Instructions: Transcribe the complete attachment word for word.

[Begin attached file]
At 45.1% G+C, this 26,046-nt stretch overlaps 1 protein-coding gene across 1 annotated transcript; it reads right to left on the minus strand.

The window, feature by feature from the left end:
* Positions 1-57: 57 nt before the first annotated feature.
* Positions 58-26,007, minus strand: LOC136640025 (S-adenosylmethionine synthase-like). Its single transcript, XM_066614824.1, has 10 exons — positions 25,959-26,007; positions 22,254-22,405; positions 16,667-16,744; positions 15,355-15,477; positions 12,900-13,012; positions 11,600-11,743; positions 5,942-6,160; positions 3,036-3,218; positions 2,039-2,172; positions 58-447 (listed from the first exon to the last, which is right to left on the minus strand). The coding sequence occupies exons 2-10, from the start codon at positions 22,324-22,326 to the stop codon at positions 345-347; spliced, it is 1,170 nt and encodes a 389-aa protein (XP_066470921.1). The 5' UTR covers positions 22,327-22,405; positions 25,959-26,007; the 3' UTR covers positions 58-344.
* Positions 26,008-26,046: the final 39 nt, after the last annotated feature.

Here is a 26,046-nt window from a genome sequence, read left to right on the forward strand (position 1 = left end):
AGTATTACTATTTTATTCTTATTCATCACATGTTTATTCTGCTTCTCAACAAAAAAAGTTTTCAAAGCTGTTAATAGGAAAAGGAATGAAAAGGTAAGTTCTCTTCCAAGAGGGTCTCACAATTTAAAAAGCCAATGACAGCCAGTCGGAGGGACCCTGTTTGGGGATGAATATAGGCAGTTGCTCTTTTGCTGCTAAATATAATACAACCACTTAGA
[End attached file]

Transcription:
At 45.1% G+C, this 26,046-nt stretch overlaps 1 protein-coding gene across 1 annotated transcript; it reads right to left on the minus strand.

The window, feature by feature from the left end:
* Positions 1-57: 57 nt before the first annotated feature.
* Positions 58-26,007, minus strand: LOC136640025 (S-adenosylmethionine synthase-like). Its single transcript, XM_066614824.1, has 10 exons — positions 25,959-26,007; positions 22,254-22,405; positions 16,667-16,744; positions 15,355-15,477; positions 12,900-13,012; positions 11,600-11,743; positions 5,942-6,160; positions 3,036-3,218; positions 2,039-2,172; positions 58-447 (listed from the first exon to the last, which is right to left on the minus strand). The coding sequence occupies exons 2-10, from the start codon at positions 22,324-22,326 to the stop codon at positions 345-347; spliced, it is 1,170 nt and encodes a 389-aa protein (XP_066470921.1). The 5' UTR covers positions 22,327-22,405; positions 25,959-26,007; the 3' UTR covers positions 58-344.
* Positions 26,008-26,046: the final 39 nt, after the last annotated feature.

Here is a 26,046-nt window from a genome sequence, read left to right on the forward strand (position 1 = left end):
AGTATTACTATTTTATTCTTATTCATCACATGTTTATTCTGCTTCTCAACAAAAAAAGTTTTCAAAGCTGTTAATAGGAAAAGGAATGAAAAGGTAAGTTCTCTTCCAAGAGGGTCTCACAATTTAAAAAGCCAATGACAGCCAGTCGGAGGGACCCTGTTTGGGGATGAATATAGGCAGTTGCTCTTTTGCTGCTAAATATAATACAACCACTTAGA